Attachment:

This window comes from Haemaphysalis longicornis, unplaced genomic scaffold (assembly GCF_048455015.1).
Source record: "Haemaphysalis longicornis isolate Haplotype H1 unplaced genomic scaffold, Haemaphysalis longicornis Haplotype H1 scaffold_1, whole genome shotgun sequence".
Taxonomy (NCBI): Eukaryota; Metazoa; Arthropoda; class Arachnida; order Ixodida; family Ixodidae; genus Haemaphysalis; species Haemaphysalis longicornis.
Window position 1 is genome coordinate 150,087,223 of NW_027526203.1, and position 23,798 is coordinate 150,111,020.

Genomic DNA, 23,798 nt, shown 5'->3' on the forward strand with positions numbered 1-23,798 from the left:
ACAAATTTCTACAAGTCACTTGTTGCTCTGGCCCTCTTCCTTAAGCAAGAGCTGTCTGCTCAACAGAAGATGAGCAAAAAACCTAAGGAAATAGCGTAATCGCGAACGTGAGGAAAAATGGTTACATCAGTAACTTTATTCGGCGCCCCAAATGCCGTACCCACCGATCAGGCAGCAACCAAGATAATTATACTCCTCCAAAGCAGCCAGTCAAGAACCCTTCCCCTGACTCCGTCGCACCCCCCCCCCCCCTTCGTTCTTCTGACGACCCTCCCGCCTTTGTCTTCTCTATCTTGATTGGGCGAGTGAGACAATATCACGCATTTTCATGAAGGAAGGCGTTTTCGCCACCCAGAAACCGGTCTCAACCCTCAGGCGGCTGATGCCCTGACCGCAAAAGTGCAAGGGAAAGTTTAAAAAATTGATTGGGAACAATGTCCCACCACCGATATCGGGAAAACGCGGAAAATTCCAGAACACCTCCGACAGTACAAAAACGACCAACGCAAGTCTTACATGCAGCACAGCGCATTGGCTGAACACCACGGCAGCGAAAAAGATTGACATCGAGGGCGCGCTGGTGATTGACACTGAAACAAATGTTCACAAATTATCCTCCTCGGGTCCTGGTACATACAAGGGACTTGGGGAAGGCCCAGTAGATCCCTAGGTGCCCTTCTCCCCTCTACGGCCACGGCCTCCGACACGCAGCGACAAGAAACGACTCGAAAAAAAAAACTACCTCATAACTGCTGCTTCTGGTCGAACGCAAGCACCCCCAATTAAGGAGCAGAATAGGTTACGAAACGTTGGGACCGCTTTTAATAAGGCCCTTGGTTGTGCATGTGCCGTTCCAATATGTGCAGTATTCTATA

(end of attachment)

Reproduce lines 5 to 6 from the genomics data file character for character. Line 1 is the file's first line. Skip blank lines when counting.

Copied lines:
Genomic DNA, 23,798 nt, shown 5'->3' on the forward strand with positions numbered 1-23,798 from the left:
ACAAATTTCTACAAGTCACTTGTTGCTCTGGCCCTCTTCCTTAAGCAAGAGCTGTCTGCTCAACAGAAGATGAGCAAAAAACCTAAGGAAATAGCGTAATCGCGAACGTGAGGAAAAATGGTTACATCAGTAACTTTATTCGGCGCCCCAAATGCCGTACCCACCGATCAGGCAGCAACCAAGATAATTATACTCCTCCAAAGCAGCCAGTCAAGAACCCTTCCCCTGACTCCGTCGCACCCCCCCCCCCCCTTCGTTCTTCTGACGACCCTCCCGCCTTTGTCTTCTCTATCTTGATTGGGCGAGTGAGACAATATCACGCATTTTCATGAAGGAAGGCGTTTTCGCCACCCAGAAACCGGTCTCAACCCTCAGGCGGCTGATGCCCTGACCGCAAAAGTGCAAGGGAAAGTTTAAAAAATTGATTGGGAACAATGTCCCACCACCGATATCGGGAAAACGCGGAAAATTCCAGAACACCTCCGACAGTACAAAAACGACCAACGCAAGTCTTACATGCAGCACAGCGCATTGGCTGAACACCACGGCAGCGAAAAAGATTGACATCGAGGGCGCGCTGGTGATTGACACTGAAACAAATGTTCACAAATTATCCTCCTCGGGTCCTGGTACATACAAGGGACTTGGGGAAGGCCCAGTAGATCCCTAGGTGCCCTTCTCCCCTCTACGGCCACGGCCTCCGACACGCAGCGACAAGAAACGACTCGAAAAAAAAAACTACCTCATAACTGCTGCTTCTGGTCGAACGCAAGCACCCCCAATTAAGGAGCAGAATAGGTTACGAAACGTTGGGACCGCTTTTAATAAGGCCCTTGGTTGTGCATGTGCCGTTCCAATATGTGCAGTATTCTATA